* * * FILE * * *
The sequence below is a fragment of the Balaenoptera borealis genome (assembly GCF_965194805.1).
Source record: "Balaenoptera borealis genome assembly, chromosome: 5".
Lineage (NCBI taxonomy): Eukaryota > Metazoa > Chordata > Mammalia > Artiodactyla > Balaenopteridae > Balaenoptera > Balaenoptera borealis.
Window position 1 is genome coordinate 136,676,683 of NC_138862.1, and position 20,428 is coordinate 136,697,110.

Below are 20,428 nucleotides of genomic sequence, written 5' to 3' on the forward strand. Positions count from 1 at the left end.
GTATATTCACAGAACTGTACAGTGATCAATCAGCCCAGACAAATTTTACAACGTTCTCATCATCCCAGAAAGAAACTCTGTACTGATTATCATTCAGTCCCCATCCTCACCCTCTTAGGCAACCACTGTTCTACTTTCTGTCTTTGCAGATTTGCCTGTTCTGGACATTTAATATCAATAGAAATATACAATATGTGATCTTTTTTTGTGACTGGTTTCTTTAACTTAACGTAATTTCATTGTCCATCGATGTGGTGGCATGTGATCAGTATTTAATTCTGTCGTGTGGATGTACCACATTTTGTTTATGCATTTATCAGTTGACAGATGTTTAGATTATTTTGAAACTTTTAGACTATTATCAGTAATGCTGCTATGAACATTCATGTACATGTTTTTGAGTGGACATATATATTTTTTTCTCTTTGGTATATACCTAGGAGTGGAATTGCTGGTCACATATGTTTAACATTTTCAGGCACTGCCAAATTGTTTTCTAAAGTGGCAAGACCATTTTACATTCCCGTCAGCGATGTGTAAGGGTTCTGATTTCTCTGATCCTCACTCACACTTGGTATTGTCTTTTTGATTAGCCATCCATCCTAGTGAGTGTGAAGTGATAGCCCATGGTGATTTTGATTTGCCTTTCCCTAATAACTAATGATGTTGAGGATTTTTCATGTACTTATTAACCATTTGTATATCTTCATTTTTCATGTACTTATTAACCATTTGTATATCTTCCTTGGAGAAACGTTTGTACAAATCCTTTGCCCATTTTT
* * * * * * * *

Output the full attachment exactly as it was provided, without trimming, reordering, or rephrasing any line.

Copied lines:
The sequence below is a fragment of the Balaenoptera borealis genome (assembly GCF_965194805.1).
Source record: "Balaenoptera borealis genome assembly, chromosome: 5".
Lineage (NCBI taxonomy): Eukaryota > Metazoa > Chordata > Mammalia > Artiodactyla > Balaenopteridae > Balaenoptera > Balaenoptera borealis.
Window position 1 is genome coordinate 136,676,683 of NC_138862.1, and position 20,428 is coordinate 136,697,110.

Below are 20,428 nucleotides of genomic sequence, written 5' to 3' on the forward strand. Positions count from 1 at the left end.
GTATATTCACAGAACTGTACAGTGATCAATCAGCCCAGACAAATTTTACAACGTTCTCATCATCCCAGAAAGAAACTCTGTACTGATTATCATTCAGTCCCCATCCTCACCCTCTTAGGCAACCACTGTTCTACTTTCTGTCTTTGCAGATTTGCCTGTTCTGGACATTTAATATCAATAGAAATATACAATATGTGATCTTTTTTTGTGACTGGTTTCTTTAACTTAACGTAATTTCATTGTCCATCGATGTGGTGGCATGTGATCAGTATTTAATTCTGTCGTGTGGATGTACCACATTTTGTTTATGCATTTATCAGTTGACAGATGTTTAGATTATTTTGAAACTTTTAGACTATTATCAGTAATGCTGCTATGAACATTCATGTACATGTTTTTGAGTGGACATATATATTTTTTTCTCTTTGGTATATACCTAGGAGTGGAATTGCTGGTCACATATGTTTAACATTTTCAGGCACTGCCAAATTGTTTTCTAAAGTGGCAAGACCATTTTACATTCCCGTCAGCGATGTGTAAGGGTTCTGATTTCTCTGATCCTCACTCACACTTGGTATTGTCTTTTTGATTAGCCATCCATCCTAGTGAGTGTGAAGTGATAGCCCATGGTGATTTTGATTTGCCTTTCCCTAATAACTAATGATGTTGAGGATTTTTCATGTACTTATTAACCATTTGTATATCTTCATTTTTCATGTACTTATTAACCATTTGTATATCTTCCTTGGAGAAACGTTTGTACAAATCCTTTGCCCATTTTT